times a week when he was a kid. He was speaking in 
tongues when he was ten years old.

His father was a religious zealot who started with 
Pentecostal Christianity and then had moved on to 
Episcopalianism. He left Episcopalianism in disgust when 
they began to liberalize the service. He was now receiving 
catechism in the Catholic Church in his eighties. This man 
was always looking for the pure faith and hated apostasy. 
Don't ever argue theology with him, Nancy warned, he's 
more stubborn than a Trotskyist.

Not only did Jon retain the ties of an old worshipper to the 
party, his closest political co-thinker in the area had 
remained an at-large member of the party. Jon had no desire 
to fight with this factory worker named Larry, who was as 
stubborn in his dedication to SWP orthodoxy as Jon's father 
was to whatever church he belonged to at the time. Larry 
was as ultraleft as they came. Someone described him in the 
following manner. If he was a in box-car filled with people 
on their way to a concentration-camp, Larry would argue 
that things are actually looking favorable! Why would the 
capitalists resort to such desperate measures unless they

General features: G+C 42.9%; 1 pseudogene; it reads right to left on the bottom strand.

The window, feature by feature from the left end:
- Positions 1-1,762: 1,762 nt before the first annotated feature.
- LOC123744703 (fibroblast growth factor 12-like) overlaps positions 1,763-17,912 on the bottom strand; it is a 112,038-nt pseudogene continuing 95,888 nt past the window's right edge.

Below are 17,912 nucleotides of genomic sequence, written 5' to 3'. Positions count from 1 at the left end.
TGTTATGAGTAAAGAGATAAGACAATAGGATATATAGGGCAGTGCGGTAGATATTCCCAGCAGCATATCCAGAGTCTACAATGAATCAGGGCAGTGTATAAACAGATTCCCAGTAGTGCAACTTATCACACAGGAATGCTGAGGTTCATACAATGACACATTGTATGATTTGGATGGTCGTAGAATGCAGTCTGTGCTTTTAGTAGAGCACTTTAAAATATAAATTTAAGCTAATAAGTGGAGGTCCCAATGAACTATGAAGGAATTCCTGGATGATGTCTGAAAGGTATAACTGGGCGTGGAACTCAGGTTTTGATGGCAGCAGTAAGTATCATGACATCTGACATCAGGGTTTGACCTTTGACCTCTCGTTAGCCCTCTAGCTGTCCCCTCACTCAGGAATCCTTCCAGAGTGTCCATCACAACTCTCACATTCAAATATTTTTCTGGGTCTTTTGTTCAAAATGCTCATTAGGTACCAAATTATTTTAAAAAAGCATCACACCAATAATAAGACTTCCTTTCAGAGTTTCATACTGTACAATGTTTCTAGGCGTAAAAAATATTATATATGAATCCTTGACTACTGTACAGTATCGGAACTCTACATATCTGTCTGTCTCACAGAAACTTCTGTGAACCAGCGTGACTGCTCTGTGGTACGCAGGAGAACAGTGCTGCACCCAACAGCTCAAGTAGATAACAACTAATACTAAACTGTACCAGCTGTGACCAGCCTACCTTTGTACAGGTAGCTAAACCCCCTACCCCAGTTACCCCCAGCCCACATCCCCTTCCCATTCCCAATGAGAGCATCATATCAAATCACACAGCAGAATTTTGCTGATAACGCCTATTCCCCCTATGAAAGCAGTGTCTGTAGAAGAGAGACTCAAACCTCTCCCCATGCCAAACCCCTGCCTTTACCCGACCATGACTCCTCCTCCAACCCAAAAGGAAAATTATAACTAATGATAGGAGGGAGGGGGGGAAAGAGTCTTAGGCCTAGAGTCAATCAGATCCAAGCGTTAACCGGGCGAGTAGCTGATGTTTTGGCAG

were afraid of the working-class movement?

Nancy and I continued to hammer away at Jon, while he 
sank deeper and deeper into his overstuffed recliner. We 
could only hope that a rising mass movement would shake 
him out of his thralldom to a decaying sect.

That was the note I left on. All three of us believed that vast 
changes were brewing in the American working-class. 
Nancy believed that the members of her union hated 
Democrat and Republican alike and would flock to a Labor 
Party. Jon thought that railroad workers were extremely 
pissed off and many would follow his lead if he became a 
Labor Party activist. While bourgeois society and sectarian 
mistakes had battered each of us in our own way, we were 
not ready to accommodate ourselves to American 
capitalism. We promised to stay in touch.

I took the train back to New York and awoke from a nap 
midway between Albany and the city. I saw a Great Snowy 
Egret lifting itself into the air from a marsh alongside the 
railroad tracks. I followed the bird as it veered into the sky 
over the Hudson and soared toward the Catskill Mountains. 
The sight of Egrets never failed to make me smile.